Removing calcium scale from "plaster"/cement

   / Removing calcium scale from "plaster"/cement #1  


Elite Member
Mar 30, 2017
Northern California
Branson 3520h
This isn't really a "rural living" thing, but in lieu of finding some other forum site, I figured I'd ask the DIY geniuses here first!

There's an in-ground pool at our house that hasn't been used in a long time (like, more than 15 years), and there was some pretty disgusting water (with a floating plastic cover) in it until very recently. My son wants to use the pool, and I was sick of knowing there was a swamp monster evolving there, so we used a pump to empty it (the pool is actually slightly above original ground grade and the ground here is very dry right now so there's literally no concern about it floating/cracking due to it being empty for a while) and pressure-washed the inside.

Now, the walls have some pretty significant calcium scale deposition. I'm considering ways to remove it; not only is it ugly, but it's an abrasion hazard for skin. The pressure washer (supposedly a 3000psi unit) with a turbo nozzle very gradually was able to flake some of the worst of the scale off without any sign of damage to the gunite, but it was going to take forever at that rate (I'm not talking "all day" I'm talking spend the entire month straight or more forever, like, no).

What to do?

The first ideas were to hire it out, which would be

1: Acid-wash the pool. We've called around, and nobody seems interested. They seem busy enough taking care of pools that just need the basics. I'm still hopeful we'll find someone else to do the job as I have plenty of other projects to work on and I don't like the idea of acid washing this myself.

2: Bead-blasting. We got one callback on this, and they want an arm and a leg just to do the tile line, which is the smallest part of the job. I've watched a youtube of someone doing this themselves and I'd prefer to do the tile myself than to pay what this guy wanted - but he wouldn't even quote the rest of the pool.

So it seems likely I'll end up doing this job myself (well, me and my son).

At this point we're considering using a drill-mounted abrasive like this to knock as much of the scale off hopefully quickly and easily, and then follow up finer abrasives, and though I said I don't want to acid wash, possibly finish with some muriatic acid - once the whole pool is smooth from abrasive work, presumably it won't take too much acid work and I can probably be convinced to get the final 0.1mm of scale off that way - unless it looks & feels fine without the acid in which case I'll just call it then.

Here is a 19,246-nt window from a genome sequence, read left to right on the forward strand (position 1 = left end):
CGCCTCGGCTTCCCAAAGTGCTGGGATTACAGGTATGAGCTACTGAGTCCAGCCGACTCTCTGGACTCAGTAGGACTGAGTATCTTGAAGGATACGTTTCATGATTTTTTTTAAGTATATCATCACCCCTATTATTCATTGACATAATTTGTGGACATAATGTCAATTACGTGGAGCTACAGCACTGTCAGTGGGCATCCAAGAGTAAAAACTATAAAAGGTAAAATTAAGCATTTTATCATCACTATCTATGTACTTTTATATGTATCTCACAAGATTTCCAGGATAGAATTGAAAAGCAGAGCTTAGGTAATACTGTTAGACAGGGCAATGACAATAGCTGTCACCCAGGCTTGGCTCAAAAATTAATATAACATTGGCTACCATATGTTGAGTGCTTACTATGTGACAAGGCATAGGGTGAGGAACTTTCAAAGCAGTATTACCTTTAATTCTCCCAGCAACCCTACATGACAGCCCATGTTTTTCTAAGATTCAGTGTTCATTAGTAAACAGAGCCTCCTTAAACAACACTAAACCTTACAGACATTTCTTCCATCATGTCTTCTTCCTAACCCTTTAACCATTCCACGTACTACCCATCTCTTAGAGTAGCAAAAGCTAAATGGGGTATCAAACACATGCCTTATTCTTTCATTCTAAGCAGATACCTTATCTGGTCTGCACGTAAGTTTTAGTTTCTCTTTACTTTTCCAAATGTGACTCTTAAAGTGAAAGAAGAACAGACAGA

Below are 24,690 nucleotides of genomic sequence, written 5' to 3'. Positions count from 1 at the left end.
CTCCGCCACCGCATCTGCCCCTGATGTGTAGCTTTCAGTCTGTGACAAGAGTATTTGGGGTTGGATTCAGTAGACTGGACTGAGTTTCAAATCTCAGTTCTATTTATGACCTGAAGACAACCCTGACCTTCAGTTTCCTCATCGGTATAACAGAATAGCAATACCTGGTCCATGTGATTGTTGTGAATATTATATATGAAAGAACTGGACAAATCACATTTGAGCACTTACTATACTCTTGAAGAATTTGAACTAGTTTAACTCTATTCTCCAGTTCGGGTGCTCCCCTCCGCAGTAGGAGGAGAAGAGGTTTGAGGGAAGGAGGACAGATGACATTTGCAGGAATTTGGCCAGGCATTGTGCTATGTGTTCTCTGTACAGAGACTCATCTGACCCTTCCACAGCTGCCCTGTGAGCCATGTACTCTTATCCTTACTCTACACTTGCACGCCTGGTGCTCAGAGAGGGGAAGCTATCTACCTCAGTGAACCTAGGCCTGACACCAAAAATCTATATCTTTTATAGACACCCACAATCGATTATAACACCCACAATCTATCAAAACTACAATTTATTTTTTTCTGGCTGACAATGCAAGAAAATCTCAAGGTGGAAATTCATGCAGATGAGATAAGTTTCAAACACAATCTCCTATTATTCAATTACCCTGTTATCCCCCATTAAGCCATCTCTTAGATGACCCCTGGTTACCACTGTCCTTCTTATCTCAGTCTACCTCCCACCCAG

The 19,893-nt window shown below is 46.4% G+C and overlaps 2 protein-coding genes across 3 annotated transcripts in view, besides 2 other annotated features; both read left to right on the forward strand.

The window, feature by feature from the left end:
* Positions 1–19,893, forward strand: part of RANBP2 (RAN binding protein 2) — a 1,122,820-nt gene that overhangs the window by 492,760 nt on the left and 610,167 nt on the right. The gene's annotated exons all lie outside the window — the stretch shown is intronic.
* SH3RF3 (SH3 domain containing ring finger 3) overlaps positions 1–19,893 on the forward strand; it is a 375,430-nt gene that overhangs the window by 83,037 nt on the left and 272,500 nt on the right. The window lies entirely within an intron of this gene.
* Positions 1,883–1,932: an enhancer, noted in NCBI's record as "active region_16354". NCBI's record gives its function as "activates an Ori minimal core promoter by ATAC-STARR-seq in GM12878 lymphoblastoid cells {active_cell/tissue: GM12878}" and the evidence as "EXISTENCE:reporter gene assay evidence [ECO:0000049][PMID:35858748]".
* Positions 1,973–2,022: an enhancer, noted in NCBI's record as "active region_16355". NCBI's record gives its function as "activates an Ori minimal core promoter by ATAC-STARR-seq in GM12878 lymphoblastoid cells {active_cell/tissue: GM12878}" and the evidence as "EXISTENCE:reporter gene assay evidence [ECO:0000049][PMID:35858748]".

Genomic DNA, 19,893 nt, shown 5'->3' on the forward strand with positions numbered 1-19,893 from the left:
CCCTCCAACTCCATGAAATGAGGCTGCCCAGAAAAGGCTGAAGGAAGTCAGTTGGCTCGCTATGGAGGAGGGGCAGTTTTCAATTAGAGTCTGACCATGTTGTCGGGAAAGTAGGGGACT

/ Removing calcium scale from "plaster"/cement #2  
Try some vinegar. It may work fairly well.
   / Removing calcium scale from "plaster"/cement #3  
Without seeing the actual encrustations, it is hard to comment in detail.

Those sanding pads are great for paint. If your encrustations aren't rock solid, it should work. But they will go into the gunnite, and you may need / want to reapply a waterproofing layer afterwards. I use a 4.25" grinder and plow through things, but wear a dust mask or respirator, and glasses. Little chips come flying off.

Judicious application of acid, especially gelled acid will help, but that too will attack gunnite, so don't spray it and forget it. I might try a small area and then see what the pressure washer does to the weakened material. (My first choice.) I use citric acid or CLR for small encrustations around the ranch. Water float valves are a perennial issue with deposits.

Sometimes changing the angle of the water jet can make a huge difference in getting crud off. (parallel vs. perpendicular to the wall)

Sand blasting crossed my mind, but I don't know how bad your problem is. There are also wet sand blasters that clip onto pressure washers. Again, I would be careful of the pool wall surface to avoid damaging any waterproofing layers that you may have.

Personally, I'm impressed that you didn't have pool monsters breeding after fifteen years of disuse and that you were able to pump it out. Mosquitos flourish in any water around here that doesn't have mosquito fish in it.

All the best,

   / Removing calcium scale from "plaster"/cement #4  
I should add if you use acid or vinegar do not let it mix with any sodium hypochlorite.
   / Removing calcium scale from "plaster"/cement #5  
I have Craftsman and HFT corded DA (AKA random orbit) machines that I'd look to how body shops use stickum to attach discs to their base pads. Cheap abrasives to see what works best, trimming your own can be sloppy, look for green or blue abrasive discs/sheets.

If using vinegar or citric acid (always alone) I'd want to rinse and neutralize areas immediately after treatment. there must be a sealer that a guy could DIY once the job was done. Best of luck with whatever you try/use.
   / Removing calcium scale from "plaster"/cement #6  
If you have not contacted a DIY pool store I think I would. When I lived in Florida these pools were being filled in or replaced with new one piece pools as the upkeep was prohibitively expensive. I hope you can make this work for you.
   / Removing calcium scale from "plaster"/cement
  • Thread Starter
I bought a few different abrasive things to try and found that a 50 grit disc on my 4.5" grinder works great - takes the scale off without biting into the concrete. The discs can be gotten for $0.50 in bulk; one disc got about 8 square feet...

I'm considering getting a 7" grinder to make the job go a bit more quickly. Can anyone recommend a variable-speed unit (hopefully with a dial to set the max speed, not a variable speed trigger)? Corded is fine. Something that can take a dust shroud would be nice, if those work with sanding discs (I didn't use one on my test section but can tell that it would be helpful if possible; I'm getting a half-face respirator too as there's tons of dust and my crappy covid mask isn't going to cut it).